Sir Jon Fitz-Rauf, O.L., O.P.,R.C.A., R.C.Y.


I have found a method of making inexpensive arrow whistles. An issue of Primitive Archer magazine (vol.4, issue 3) had a letter from a reader with information on how to make them from ping pong (table tennis) balls. An arrow whistle is a whistle that attaches to an arrow, while a whistling arrowhead is an arrowhead with a build in whistle.

After reading the letter, I purchased a pack of six for four dollars.

You should use good quality balls and not the children’s type, for they will not break as easily. They can break, but they do not shatter. They produce a loud clear whistle and are easy to make.

You should first make the two holes for the shaft. These holes should be centered through the axis of the ball. Mark the center of the holes, and then use a field tip, mounted on a six-inch section of the diameter shaft you wish to use for the whistling arrowhead, to make the hole.

This is done by heating the metal tip over the burner of a stove. Gently push the point of the tip into the ball till it is just short of its widest point. This will make a snug fit.

To make the whistling holes you need to mark out four equally spaced triangles, 3/8 tall by 1/4 wide, base down. The base should be half way down from the top of the ball, at the equator, pointing up. You now heat an X-acto or razor knife and use it to melt the lines for the triangles.

You should slide the head about four inches past the point of the arrow, so that it can clear whatever it hits, such as a straw or foam mat. You may also want to use a longer shaft, so that you will still be at full draw when the ball touches your bow. Glue it in place, top and bottom. Fletchtite works well. Adding three or four turns of electrical tape or other narrow tape just above and below it will also help to hold it in place. If you make these up as flu flus, they will not travel as far and will be easier for you to find.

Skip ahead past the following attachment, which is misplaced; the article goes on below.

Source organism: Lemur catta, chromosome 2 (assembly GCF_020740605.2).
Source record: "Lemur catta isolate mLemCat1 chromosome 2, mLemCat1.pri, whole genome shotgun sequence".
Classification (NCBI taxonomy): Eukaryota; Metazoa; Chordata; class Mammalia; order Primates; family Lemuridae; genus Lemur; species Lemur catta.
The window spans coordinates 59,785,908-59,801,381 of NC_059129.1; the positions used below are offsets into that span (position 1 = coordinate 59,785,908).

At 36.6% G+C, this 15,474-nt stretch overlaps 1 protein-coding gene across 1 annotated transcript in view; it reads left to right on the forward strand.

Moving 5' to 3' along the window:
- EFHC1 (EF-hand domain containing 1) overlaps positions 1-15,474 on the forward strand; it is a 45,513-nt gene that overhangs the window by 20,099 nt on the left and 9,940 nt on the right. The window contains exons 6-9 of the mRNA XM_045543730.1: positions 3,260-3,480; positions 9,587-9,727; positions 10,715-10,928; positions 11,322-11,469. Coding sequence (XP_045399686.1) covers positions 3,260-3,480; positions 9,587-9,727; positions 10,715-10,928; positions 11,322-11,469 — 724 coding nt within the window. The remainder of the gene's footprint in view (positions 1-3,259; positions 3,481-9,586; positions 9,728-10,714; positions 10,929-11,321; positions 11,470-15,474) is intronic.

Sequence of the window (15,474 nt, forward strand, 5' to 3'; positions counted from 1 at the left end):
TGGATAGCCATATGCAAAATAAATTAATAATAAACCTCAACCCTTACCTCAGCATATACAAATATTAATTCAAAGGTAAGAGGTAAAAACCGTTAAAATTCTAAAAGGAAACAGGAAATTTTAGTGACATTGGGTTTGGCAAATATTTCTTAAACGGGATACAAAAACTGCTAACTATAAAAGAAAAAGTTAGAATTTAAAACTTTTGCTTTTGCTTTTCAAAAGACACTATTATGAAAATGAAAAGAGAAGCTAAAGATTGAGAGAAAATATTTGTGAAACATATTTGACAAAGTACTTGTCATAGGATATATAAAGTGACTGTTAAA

If you make up a set of these and have several archers loose them simultaneously and at a high angle and you will have an archer's salute. This was often done in period at ceremonies. You must make sure, in advance, that the area where they will land is clear and safe.

I have tried adding them to 1 1/4-inch head shafted combat blunts, mounting them about four to six inches below the head. They work, but are not as loud. This seems to be due to the turbulence caused by the large blunt. The further from the large blunt, the better they work.

They do work quite well with 3/4 inch blunts. If you have any better success in adding them to combat blunts, please let me know.

Do not use these in actual combat unless you have the approval of your kingdom marshal. For use in combat they should be taped or coated with tool dip.

Marcin Marszeniuk at natas@gd.onet.pl in Poland has metal two piece whistling tips that also serve as the arrow head for $4.00 each plus shipping. They look the same as those for at Quicks Archery in England for $8.00 each.

These are some articles on the WEB on whistling arrows:

http://www.atarn.org/chinese/whistle/whistle.htm and http://www.student.utwente.nl/~sagi/artikel/whistle/


Revised 3/6/04

For questions related to this article please contact the author: Sir Jon Fitz-Rauf at sirjon1@pacbell.net


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